Posted 04-22-2004 at 11:54:42
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That rapid growth of algae is commonly called an "algael bloom" and is usually caused by excessive phosphorous in the water.
I think applying hay would only add additional nitrogen source and enhance the problem. Hay can be scattered on a "muddy" pond to clear it up. The floating clay particles are attracted to the vegetation and when the hay gets soaked, it sinks and takes the clay with it, thus clarifying the pond.
But algae? You can stock the pond with something that eats it (various types of fish as mentioned or waterfowl - ducks, geese, etc. as mentioned).
My neighbor applies "bluestone" to his pond which colors the water, thus reducing the light penetration and inhibiting the algal growth.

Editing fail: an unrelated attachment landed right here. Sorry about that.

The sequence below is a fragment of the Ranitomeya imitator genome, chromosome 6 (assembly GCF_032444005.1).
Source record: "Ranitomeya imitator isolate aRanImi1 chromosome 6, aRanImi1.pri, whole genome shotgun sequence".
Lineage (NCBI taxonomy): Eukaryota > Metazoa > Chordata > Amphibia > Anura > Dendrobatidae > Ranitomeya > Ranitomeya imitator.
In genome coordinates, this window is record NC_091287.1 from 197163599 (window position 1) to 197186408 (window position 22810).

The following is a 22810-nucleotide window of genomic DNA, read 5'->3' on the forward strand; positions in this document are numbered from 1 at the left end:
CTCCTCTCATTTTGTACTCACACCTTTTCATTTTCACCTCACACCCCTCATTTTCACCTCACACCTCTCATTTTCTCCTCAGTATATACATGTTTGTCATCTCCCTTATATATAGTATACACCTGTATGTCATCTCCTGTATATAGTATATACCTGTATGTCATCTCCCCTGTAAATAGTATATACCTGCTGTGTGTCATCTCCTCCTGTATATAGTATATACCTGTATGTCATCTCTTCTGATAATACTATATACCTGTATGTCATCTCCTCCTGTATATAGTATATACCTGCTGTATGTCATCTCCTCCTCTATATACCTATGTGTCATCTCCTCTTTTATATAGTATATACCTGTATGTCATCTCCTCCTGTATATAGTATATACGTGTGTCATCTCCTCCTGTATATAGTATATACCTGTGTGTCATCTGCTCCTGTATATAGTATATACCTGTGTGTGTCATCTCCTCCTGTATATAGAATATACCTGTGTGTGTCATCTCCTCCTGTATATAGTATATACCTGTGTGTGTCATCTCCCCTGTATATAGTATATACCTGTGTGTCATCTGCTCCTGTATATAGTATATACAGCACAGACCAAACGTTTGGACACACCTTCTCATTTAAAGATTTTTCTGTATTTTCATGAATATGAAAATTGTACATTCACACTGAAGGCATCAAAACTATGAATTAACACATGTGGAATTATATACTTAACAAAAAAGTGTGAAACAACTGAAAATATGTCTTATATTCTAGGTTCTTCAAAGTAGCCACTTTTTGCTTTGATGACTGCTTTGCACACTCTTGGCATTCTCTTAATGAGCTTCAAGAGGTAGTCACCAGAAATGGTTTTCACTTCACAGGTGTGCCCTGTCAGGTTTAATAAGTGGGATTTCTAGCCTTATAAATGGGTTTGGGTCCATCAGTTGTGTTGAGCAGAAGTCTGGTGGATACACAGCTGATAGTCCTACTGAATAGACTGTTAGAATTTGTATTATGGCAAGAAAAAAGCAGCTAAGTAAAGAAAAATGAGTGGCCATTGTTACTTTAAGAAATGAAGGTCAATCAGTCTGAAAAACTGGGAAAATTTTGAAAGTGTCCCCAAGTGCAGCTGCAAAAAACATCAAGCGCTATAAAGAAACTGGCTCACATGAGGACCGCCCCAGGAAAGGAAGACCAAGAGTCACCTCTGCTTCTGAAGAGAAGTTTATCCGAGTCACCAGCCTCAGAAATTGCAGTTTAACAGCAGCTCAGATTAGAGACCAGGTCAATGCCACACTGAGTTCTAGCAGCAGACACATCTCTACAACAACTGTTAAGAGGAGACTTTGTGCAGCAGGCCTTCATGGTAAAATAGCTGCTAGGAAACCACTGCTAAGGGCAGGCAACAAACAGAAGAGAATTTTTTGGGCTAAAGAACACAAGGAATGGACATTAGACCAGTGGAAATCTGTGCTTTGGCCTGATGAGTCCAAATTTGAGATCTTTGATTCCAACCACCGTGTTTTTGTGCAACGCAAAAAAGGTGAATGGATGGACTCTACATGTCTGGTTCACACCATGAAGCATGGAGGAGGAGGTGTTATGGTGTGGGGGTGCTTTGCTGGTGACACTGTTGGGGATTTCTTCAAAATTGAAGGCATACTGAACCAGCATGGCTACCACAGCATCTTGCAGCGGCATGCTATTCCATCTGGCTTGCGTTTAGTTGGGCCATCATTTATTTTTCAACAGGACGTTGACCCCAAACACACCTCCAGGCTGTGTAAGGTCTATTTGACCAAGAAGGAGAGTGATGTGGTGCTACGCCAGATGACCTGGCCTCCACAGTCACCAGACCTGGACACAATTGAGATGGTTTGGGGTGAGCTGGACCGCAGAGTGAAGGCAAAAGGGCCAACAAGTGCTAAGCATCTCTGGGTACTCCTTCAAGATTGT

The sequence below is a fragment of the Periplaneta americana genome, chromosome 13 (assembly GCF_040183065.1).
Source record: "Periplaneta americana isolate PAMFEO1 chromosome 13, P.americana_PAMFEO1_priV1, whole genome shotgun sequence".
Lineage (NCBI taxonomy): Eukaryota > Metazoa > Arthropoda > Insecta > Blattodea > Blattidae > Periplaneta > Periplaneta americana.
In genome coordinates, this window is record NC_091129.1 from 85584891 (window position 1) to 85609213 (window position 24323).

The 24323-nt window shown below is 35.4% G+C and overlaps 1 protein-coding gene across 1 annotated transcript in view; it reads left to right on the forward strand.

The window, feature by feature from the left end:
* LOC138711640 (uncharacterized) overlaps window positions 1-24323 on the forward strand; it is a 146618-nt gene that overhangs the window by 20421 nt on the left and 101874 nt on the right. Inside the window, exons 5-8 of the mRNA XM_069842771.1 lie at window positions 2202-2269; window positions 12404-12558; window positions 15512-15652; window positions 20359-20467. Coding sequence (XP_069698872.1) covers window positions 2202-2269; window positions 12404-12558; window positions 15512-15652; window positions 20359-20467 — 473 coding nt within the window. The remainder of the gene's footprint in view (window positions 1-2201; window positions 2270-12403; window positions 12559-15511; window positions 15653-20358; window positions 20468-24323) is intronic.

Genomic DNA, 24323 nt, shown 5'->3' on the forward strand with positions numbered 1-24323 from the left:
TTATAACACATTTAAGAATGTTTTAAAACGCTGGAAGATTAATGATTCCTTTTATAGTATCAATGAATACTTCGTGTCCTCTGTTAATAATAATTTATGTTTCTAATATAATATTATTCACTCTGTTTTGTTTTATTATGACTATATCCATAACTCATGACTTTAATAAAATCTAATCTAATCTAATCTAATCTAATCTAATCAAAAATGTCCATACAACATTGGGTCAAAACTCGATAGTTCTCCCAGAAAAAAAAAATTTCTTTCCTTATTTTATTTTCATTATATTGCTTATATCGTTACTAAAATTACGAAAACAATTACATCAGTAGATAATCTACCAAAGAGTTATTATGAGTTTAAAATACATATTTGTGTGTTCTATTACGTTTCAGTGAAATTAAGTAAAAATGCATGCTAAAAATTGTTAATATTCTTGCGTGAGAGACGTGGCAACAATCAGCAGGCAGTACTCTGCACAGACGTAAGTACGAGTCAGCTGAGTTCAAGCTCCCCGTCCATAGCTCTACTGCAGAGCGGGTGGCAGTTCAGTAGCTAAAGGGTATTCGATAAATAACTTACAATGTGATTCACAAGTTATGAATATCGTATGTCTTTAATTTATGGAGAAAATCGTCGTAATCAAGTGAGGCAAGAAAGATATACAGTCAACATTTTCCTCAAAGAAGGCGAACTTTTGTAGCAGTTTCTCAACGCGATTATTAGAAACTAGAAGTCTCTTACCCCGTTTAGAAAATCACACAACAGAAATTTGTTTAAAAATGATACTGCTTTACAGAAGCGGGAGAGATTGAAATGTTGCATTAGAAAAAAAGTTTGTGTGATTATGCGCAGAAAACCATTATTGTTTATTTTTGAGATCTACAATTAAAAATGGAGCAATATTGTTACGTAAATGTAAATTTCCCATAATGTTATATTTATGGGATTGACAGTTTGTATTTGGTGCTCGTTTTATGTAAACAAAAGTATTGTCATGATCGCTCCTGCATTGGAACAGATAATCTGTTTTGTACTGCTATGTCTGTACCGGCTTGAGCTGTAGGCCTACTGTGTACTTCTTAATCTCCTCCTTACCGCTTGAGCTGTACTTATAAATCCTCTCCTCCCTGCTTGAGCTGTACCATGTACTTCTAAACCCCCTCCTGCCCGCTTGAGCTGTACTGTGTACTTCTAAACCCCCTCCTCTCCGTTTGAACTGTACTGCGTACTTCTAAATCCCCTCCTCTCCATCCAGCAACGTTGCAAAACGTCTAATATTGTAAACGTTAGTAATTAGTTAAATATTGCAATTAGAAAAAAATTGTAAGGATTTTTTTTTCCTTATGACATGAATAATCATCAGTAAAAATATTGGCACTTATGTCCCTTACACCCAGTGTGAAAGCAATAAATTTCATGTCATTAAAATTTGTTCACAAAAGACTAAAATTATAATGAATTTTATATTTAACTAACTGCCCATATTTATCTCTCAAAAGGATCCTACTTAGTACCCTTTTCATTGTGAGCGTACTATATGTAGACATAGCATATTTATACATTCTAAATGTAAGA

The only true cure I have heard of is to literally dip it out. This is the method used by a local "pay lake" because they don't want to use any additives. Then you could use the blue stone to slow its return.
It may also be helpful to evaluate your activities around the pond to see if there is anything you do that adds extra nutrients to the water, and if there is anything you can do to remove nutrients before it reaches the pond (a long grass strip, or even a wetland in the upstream tip where the water enters).
I hope you get this under control and can enjoy your pond this summer. Best of luck.